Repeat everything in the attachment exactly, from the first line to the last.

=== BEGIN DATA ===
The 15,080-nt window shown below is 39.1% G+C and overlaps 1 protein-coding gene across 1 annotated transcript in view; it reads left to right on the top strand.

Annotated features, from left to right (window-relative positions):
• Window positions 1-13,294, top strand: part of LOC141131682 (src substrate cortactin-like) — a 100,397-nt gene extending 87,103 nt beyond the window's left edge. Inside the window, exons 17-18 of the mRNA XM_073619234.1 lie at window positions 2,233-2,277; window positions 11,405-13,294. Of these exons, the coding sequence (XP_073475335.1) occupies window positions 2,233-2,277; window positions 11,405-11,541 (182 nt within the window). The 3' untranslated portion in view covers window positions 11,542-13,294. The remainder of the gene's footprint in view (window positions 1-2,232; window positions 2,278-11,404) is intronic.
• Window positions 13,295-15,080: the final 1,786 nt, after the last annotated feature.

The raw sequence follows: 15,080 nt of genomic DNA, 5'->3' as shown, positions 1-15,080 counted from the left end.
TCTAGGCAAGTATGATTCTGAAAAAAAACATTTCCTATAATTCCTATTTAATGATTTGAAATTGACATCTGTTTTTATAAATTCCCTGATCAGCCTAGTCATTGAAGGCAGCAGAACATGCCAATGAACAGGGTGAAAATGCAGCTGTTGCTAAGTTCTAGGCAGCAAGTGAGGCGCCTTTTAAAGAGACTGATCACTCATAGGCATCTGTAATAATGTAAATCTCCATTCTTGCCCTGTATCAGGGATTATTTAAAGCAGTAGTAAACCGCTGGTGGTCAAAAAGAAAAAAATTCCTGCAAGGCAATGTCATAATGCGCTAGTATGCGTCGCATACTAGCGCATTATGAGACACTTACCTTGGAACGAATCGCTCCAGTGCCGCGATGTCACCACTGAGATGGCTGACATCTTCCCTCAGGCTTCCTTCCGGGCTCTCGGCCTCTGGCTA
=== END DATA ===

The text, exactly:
The 15,080-nt window shown below is 39.1% G+C and overlaps 1 protein-coding gene across 1 annotated transcript in view; it reads left to right on the top strand.

Annotated features, from left to right (window-relative positions):
• Window positions 1-13,294, top strand: part of LOC141131682 (src substrate cortactin-like) — a 100,397-nt gene extending 87,103 nt beyond the window's left edge. Inside the window, exons 17-18 of the mRNA XM_073619234.1 lie at window positions 2,233-2,277; window positions 11,405-13,294. Of these exons, the coding sequence (XP_073475335.1) occupies window positions 2,233-2,277; window positions 11,405-11,541 (182 nt within the window). The 3' untranslated portion in view covers window positions 11,542-13,294. The remainder of the gene's footprint in view (window positions 1-2,232; window positions 2,278-11,404) is intronic.
• Window positions 13,295-15,080: the final 1,786 nt, after the last annotated feature.

The raw sequence follows: 15,080 nt of genomic DNA, 5'->3' as shown, positions 1-15,080 counted from the left end.
TCTAGGCAAGTATGATTCTGAAAAAAAACATTTCCTATAATTCCTATTTAATGATTTGAAATTGACATCTGTTTTTATAAATTCCCTGATCAGCCTAGTCATTGAAGGCAGCAGAACATGCCAATGAACAGGGTGAAAATGCAGCTGTTGCTAAGTTCTAGGCAGCAAGTGAGGCGCCTTTTAAAGAGACTGATCACTCATAGGCATCTGTAATAATGTAAATCTCCATTCTTGCCCTGTATCAGGGATTATTTAAAGCAGTAGTAAACCGCTGGTGGTCAAAAAGAAAAAAATTCCTGCAAGGCAATGTCATAATGCGCTAGTATGCGTCGCATACTAGCGCATTATGAGACACTTACCTTGGAACGAATCGCTCCAGTGCCGCGATGTCACCACTGAGATGGCTGACATCTTCCCTCAGGCTTCCTTCCGGGCTCTCGGCCTCTGGCTA